operator with a dispatch from you to post my troops at some convenient point 40 or 50 miles from Jackson, &c. I selected this station, distant 44 miles from Jackson and some 45 miles from Canton.
I herewith send you a letter from General Beauregard to General Pemberton, intrusted to my care. I have telegraphed to Meridian for supplies, and will send a train after them to-day. If you desire me to move across the country to you, I would ask for at least 6 large wagons to be sent me for transportation of commissary stores, reserve ordnance, &c. I endeavored to make arrangements with reliable men in Brandon to gain and transmit information of enemy's movements. If I am to remain on this road, at least one company would be necessary for vidette duty. I have here about 1,500 men, and await your orders. I will establish to-day a telegraph station here, having brought the implements from the station nearest to Jackson.
Send me orders and directions for my own or any other troops that may arrive here. My brigade is divided, five companies of Forty-sixth Georgia Volunteers, Twenty-fourth Regiment South Carolina Volunteers, and Eighth Georgia Battalion being with you.
I am, general, very respectfully and hastily, your obedient servant,
S. R. GIST.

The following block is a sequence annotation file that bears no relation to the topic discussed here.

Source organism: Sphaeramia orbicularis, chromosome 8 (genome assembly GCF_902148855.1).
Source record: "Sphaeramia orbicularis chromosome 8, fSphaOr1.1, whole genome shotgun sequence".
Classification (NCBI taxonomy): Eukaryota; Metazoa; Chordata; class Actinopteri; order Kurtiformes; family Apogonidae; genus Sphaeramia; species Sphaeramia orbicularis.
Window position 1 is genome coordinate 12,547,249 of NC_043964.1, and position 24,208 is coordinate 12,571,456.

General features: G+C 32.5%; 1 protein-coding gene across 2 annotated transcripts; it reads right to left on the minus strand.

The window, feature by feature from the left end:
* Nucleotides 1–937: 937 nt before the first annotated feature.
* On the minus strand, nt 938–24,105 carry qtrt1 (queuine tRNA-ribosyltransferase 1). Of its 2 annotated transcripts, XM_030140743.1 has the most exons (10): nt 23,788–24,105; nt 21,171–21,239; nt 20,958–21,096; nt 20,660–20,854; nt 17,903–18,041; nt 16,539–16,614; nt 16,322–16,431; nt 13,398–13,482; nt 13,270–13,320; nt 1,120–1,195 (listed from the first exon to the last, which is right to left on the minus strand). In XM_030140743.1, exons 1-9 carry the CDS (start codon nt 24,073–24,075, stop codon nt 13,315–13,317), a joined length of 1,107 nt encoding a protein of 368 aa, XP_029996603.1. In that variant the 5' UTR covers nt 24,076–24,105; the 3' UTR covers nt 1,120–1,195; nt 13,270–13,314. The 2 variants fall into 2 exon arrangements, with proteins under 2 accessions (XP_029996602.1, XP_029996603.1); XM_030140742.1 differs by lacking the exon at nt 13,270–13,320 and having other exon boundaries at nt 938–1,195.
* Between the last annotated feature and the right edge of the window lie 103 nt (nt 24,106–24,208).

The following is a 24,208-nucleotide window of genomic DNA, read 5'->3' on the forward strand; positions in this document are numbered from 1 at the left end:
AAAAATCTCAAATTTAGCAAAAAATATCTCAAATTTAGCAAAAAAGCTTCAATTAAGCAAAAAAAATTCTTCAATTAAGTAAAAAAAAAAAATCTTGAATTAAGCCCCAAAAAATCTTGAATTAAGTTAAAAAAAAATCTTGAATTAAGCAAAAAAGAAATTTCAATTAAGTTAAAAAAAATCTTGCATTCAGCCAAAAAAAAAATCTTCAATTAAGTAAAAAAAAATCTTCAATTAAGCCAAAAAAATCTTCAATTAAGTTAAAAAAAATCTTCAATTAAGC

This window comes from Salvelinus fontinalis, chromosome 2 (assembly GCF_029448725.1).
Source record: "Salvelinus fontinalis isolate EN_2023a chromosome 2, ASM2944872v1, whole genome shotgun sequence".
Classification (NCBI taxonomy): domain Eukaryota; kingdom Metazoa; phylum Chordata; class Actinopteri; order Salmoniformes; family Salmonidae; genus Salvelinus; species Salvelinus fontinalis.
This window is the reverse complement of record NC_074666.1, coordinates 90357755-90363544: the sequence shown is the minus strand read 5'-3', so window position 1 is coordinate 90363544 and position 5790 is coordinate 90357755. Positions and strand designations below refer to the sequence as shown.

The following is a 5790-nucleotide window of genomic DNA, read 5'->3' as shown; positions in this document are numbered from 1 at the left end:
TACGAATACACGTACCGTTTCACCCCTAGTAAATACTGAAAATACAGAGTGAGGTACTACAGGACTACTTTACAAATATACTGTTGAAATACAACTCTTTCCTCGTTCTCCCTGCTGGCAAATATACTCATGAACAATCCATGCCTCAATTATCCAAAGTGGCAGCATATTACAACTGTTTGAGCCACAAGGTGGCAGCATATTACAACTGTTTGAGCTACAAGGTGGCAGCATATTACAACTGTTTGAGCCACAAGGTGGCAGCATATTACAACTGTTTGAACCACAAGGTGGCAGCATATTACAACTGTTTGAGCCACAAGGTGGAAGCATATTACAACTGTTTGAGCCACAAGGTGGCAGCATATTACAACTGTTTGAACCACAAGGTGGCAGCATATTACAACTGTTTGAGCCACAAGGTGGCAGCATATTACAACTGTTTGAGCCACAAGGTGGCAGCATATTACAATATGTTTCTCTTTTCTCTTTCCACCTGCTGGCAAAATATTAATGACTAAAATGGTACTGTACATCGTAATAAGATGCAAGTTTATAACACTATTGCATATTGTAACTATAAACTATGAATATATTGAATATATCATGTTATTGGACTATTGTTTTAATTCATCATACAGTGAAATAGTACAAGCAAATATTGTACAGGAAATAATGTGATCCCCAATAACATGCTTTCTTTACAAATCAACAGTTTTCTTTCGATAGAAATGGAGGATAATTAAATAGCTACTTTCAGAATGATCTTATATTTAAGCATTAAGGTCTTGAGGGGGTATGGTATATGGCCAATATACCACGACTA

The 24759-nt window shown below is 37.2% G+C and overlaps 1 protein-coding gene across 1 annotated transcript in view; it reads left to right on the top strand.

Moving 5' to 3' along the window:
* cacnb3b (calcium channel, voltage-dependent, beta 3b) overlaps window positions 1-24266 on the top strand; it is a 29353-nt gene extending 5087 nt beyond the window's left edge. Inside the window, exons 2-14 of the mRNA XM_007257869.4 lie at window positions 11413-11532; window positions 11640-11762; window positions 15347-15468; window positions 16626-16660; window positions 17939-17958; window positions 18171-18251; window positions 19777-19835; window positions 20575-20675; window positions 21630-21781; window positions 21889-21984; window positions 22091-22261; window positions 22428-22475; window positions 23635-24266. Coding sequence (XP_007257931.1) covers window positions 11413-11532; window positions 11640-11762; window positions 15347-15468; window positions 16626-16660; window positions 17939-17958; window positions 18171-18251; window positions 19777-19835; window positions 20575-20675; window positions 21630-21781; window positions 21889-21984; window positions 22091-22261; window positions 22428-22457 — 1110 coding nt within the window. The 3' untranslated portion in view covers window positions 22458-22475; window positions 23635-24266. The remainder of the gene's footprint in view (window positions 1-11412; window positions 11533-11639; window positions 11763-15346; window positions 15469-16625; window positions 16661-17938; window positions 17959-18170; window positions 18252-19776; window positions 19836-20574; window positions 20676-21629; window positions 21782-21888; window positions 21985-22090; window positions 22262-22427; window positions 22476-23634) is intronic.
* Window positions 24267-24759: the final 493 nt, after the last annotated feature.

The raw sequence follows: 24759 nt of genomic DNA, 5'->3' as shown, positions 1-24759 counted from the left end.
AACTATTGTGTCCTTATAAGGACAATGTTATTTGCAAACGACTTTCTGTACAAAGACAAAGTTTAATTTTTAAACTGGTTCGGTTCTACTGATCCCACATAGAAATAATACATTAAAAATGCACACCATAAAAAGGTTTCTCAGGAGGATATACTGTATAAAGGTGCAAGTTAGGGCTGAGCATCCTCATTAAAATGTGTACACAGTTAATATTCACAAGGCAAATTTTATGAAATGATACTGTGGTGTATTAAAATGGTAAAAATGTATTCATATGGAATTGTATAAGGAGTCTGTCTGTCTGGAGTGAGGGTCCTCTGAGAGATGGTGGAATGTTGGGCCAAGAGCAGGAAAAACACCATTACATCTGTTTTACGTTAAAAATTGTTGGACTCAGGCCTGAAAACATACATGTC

[MAY 15, 1863. -For Beauregard to Johnston, proposing summer campaign relief of Vicksburg, &c., see Series I, VOL. XXIII, Part II, p. 836.]
FOUR MILES SOUTH OF EDWARDS DEPOT, May 16, 1863.
General JOSEPH E. Johnston:
Your letter, written on the road to Canton, was received this morning at 6. 30. It found this army on the middle road to Raymond. The order of countermarch has been issued. *
J. C. PEMBERTON.
CALHOUN STATION, May 16, 1863-7 p. m.
General PEMBERTON [?
GENERAL: I have just received a dispatch from Captain [W. S.] Yerger, informing me that a detachment of his squadron went into Jackson this morning just as the enemy was leaving it. They [the Federals] took the Clinton road. It is a matter of great anxiety to me to add this little force to your army, but the enemy being exactly between us, and consultation by correspondence so slow, it is difficult to arrange a meeting. I will take the route you suggest, however, if I understand it. We have small means of transportation, however. Send forward a little cavalry to communicate with me, orally. Is the force between us too strong for you to fight, if it interposes itself?
J. E. Johnston.
MAY 16, 1863.
General Barton determined to withdraw from the bridge, and ordered me to march with my command, in the rear of the infantry, to Edwards.
*Note on General Pemberton's copy says, "Sent off by General P. before being finished, copied. " See Johnston's report, Part I, p. 241.